Hershel and the Hanukkah Goblins, retold by Eric Kimmel and illustrated by Trina Schart Hyman; a Caldecott Honor book in 1990—when Jewish folk hero Hershel comes across a village held hostage by a pack of goblins, he uses his wits to defeat them.

Jack and the Beanstalk, retold and illustrated by John Howe—Jack ascends to the sky realm on a magical legume and steals from a hungry giant three times without getting eaten. There are a lot of other versions, including one by Steven Kellogg, but the art in this one appeals to me.

Just a Minute: A Trickster Tale and Counting Book by Yuyi Morales—draws on the Mexican folklore tradition (and Day of the Dead festivities) to show us an old woman who tricks Death into leaving without her.

Puss in Boots, text by Charles Perrault, translated by Malcolm Arthur, illustrated by Fred Marcellino; a Caldecott Honor book in 1991—the classic story of a cat so smart he wins land, a castle, and the hand of a princess for his young master.

Stone Soup, retold and illustrated by Marcia Brown; a Caldecott Honor book in 1948—the timeless tale of a peddler who teaches a selfish woman to make soup from a stone.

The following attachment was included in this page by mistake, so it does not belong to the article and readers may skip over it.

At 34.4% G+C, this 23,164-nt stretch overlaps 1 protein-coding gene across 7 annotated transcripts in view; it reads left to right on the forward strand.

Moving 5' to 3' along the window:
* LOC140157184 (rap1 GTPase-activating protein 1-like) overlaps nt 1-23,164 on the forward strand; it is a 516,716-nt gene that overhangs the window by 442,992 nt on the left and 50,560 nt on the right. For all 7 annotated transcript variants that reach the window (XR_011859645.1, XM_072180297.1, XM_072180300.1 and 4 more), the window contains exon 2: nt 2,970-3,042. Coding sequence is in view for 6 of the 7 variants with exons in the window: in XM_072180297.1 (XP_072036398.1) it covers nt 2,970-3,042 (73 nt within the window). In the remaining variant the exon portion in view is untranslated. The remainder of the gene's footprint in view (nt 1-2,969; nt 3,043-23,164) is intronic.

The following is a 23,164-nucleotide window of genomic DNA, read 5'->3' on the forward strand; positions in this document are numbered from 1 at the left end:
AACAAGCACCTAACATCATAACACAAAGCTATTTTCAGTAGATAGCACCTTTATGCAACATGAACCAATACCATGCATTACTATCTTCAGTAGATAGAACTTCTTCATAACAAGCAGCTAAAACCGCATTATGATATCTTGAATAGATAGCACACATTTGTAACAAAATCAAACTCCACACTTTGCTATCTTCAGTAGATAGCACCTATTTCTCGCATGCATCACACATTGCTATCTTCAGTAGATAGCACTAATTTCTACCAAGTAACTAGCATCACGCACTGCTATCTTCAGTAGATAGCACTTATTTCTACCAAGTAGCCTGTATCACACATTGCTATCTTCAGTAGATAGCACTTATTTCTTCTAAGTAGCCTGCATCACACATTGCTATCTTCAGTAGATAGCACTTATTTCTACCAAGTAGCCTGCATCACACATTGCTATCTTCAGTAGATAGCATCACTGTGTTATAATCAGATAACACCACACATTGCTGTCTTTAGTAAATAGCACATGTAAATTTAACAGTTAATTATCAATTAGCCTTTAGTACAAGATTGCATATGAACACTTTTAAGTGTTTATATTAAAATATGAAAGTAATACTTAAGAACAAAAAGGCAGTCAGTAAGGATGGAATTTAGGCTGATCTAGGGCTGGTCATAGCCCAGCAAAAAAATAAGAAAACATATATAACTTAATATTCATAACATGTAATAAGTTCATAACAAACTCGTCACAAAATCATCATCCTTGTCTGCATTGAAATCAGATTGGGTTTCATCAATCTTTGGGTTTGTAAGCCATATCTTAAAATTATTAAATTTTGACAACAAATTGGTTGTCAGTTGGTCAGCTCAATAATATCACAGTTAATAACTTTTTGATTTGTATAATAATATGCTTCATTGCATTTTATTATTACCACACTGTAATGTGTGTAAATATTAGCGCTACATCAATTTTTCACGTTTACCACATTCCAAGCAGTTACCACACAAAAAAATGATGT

Three Sacks of Truth, retold by Eric A. Kimmel and illustrated by Robert Rayevsky—when a king doesn't honor his promise to let the man who brings him a perfect peach marry the princess, Petit Jean uses a magic whistle and wins a battle of wits with the royal family. (Note: Very funny blackmail scenarios involving non-ribald kissing in the meadow where our hero has been assigned to herd rabbits, a task which is supposed to be impossible!)

Tops and Bottoms, retold and illustrated by Janet Stevens; won a Caldecott Honor book in 1996—a tale derived from Europe and the American South, in which clever Hare tricks lazy Bear not once, but twice, each time splitting the crops they have planted and harvested together (with Hare and his family doing all of the work).